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Trends Show Increase In Age-Adjusted Fall Death Rates

Trends Show Increase in Age-Adjusted Fall Death Rates

Falls are a leading cause of unintentional injury and injury-related death among people age 65 and older. What’s more, the age-adjusted fall death rate in the United States has increased 41% over a decade. Falls commonly produce bruises, hip fractures, and head trauma. Additionally, these situations can increase the risk of an early death or make it difficult for older adults to live independently.

The rising number of deaths from falls among older adults can be addressed by screening for fall risk and intervening to address risk factors such as medication side effects, poor strength, and balance.

Age-adjusted Fall-death Rate by Year

From 2012-2020, the age-adjusted fall-death rate among seniors in the United States climbed 41%, from 55.3 per 100,000 older adults in 2012 to 78.0 per 100,000 in 2020. It is important to note that this rise is not the result of an aging population. The CDC age-adjusts these rates, so they are not affected by population distribution.

United States, Age-adjusted Fall-death Rate by Year

Risk Factor for Falls

A fall risk factor is something that increases a person’s risk or susceptibility to falling. Preventing falls is not an easy task, because falls are complex events caused by a combination of impairments, disabilities, and environmental hazards.4 In a study published in The New England Journal of Medicine, conducted by Mary Tinetti, M.D., the following risk factors were associated with falls in older adults.

  • Polypharmacy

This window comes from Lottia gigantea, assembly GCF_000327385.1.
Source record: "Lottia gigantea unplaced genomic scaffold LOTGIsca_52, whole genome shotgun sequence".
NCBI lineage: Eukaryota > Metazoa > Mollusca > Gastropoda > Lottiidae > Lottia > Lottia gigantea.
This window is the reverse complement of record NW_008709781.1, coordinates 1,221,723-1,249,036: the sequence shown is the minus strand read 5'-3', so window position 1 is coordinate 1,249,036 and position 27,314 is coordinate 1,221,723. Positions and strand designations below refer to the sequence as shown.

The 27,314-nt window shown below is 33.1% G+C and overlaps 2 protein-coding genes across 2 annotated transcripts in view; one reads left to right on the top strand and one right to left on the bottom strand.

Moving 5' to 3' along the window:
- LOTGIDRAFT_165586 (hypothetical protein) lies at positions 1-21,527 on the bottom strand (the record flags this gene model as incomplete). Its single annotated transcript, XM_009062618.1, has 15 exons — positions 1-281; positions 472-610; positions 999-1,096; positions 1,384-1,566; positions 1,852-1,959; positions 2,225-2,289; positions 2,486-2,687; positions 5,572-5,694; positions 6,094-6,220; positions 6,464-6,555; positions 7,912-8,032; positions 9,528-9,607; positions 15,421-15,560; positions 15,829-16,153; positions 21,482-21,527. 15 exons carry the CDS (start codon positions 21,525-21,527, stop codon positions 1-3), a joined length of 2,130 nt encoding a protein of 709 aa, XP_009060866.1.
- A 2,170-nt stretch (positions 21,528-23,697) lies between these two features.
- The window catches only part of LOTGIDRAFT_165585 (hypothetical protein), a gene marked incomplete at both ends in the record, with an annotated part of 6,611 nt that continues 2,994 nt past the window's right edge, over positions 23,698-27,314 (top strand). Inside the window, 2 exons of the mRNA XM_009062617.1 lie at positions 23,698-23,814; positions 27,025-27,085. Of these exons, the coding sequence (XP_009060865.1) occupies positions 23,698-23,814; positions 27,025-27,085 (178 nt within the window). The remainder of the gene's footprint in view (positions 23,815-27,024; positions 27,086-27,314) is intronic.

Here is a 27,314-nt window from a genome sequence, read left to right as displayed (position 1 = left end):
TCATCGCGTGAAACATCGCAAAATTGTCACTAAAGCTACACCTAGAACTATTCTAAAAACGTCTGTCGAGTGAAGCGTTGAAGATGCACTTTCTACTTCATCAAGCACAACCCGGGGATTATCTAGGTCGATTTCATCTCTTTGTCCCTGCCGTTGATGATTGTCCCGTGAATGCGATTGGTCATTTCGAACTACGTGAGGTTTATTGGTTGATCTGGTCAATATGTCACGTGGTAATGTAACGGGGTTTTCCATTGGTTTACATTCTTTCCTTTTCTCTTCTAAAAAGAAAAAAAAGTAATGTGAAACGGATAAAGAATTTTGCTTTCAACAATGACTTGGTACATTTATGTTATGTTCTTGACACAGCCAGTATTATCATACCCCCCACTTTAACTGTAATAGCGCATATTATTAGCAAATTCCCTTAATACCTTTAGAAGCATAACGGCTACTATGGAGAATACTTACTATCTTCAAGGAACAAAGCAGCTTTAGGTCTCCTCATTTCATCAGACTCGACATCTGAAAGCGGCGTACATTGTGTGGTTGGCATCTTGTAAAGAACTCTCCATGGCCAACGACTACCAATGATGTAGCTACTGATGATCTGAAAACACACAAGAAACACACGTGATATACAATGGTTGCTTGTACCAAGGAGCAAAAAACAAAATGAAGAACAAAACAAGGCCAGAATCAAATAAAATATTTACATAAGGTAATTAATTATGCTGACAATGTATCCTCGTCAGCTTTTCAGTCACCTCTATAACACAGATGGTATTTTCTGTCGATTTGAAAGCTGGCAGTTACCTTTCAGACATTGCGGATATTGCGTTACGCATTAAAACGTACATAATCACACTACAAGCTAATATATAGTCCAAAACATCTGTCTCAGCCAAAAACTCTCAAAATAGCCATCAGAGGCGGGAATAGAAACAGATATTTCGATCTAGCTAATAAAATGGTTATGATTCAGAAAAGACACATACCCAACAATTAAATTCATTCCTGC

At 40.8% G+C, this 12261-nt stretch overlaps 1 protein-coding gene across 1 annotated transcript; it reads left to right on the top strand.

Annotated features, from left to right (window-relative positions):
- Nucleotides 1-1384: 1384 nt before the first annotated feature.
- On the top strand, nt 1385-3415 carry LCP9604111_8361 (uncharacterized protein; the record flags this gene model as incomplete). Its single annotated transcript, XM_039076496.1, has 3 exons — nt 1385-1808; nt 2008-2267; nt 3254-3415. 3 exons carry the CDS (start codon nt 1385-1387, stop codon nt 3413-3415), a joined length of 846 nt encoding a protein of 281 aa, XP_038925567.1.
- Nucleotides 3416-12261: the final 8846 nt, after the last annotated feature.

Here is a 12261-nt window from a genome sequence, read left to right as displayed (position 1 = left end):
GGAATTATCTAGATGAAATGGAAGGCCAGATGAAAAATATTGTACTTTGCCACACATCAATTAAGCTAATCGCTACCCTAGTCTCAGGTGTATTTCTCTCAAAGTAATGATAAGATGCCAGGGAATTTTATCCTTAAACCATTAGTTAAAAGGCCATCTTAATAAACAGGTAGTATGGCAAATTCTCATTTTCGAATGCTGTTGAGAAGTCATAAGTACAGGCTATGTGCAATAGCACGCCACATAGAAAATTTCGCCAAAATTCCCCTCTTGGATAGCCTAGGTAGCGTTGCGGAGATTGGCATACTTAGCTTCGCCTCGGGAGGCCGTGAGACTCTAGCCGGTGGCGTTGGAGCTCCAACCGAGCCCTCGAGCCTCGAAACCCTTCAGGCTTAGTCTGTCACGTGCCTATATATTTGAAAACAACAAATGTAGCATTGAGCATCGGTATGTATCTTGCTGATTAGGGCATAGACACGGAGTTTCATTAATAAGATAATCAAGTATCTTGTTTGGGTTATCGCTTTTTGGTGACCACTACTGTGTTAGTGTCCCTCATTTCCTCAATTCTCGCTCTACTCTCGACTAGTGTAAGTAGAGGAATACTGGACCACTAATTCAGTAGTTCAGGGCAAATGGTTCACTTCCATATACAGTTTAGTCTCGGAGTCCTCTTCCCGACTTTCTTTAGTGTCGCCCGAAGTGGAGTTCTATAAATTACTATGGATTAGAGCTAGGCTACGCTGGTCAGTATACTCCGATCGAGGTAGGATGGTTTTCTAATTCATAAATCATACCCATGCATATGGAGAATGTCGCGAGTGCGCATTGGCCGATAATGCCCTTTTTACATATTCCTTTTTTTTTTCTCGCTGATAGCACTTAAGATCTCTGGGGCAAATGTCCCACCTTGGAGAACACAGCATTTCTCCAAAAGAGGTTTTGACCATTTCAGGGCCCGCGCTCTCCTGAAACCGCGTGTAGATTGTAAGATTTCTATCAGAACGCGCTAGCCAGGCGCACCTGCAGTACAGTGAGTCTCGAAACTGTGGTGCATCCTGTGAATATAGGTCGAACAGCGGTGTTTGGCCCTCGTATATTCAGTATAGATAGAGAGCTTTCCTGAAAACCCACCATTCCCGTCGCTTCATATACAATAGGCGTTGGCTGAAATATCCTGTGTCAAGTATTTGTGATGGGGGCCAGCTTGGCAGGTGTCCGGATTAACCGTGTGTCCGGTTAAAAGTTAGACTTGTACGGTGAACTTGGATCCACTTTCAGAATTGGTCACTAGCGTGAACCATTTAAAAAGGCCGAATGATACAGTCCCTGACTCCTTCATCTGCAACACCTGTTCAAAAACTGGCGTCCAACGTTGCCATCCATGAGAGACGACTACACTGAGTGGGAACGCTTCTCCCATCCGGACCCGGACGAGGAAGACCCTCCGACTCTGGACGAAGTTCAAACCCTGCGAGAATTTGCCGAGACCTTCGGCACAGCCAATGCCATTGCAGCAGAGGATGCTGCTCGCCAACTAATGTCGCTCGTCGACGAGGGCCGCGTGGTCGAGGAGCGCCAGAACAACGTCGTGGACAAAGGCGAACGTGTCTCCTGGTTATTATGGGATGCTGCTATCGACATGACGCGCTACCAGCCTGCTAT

• Balance
  • Transfer skills (moving from bed to chair or to the bathtub or toilet)
  • Gait
  • Range of motion

How to Prevent Senior Falls at Home

According to the National Council on Aging, more than 75% of falls happen in the home.2 There are a number of improvements that can be made to a home to make it more senior-friendly. Some common modifications can include:

How To Get Medicare to Pay 100% For Fall Prevention

Home health stands out as a primary source for fall injury prevention programs. When seniors qualify, Medicare pays 100%. Home health sends nurses and therapists to the homes of seniors for medication review, home safety assessment, gait training, fall safety training, and more. To qualify for Medicare-funded home health, patients must meet Medicare’s definition of homebound (which is not as restrictive as it sounds) and some other criteria.

Consider Home Care

If a loved one has one or more fall risk factors or has fallen in the past, it may be time to consider home care. Aides can help provide assistance with:


  1. Centers for Disease Control and Prevention, National Center for Health Statistics. National Vital Statistics System, Mortality 2018-2021 on CDC WONDER Online Database, released in 2021. Data are from the Multiple Cause of Death Files, 2018-2021, as compiled from data provided by the 57 vital statistics jurisdictions through the Vital Statistics Cooperative Program. Accessed at on March 27, 2023

  2. Centers for Disease Control and Prevention. Deaths from Older Adult Falls [Internet]. Accessed May 5, 2023. Available from

  3. The National Council on Aging. 18 Steps to Fall Proofing Your Home. [Internet]. Accessed May 5, 2023. Available from

  4. Baranzini F, Diurni M, Ceccon F, Poloni N, Cazzamalli S, Costantini C, Colli C, Greco L, Callegari C. Fall-related injuries in a nursing home setting: is polypharmacy a risk factor? BMC health services research. 2009 Dec;9:1-0.

  5. Tinetti ME, Baker DI, King M, Gottschalk M, Murphy TE, Acampora D, Carlin BP, Leo-Summers L, Allore HG. Effect of dissemination of evidence in reducing injuries from falls. New England Journal of Medicine. 2008 Jul 17;359(3):252-61.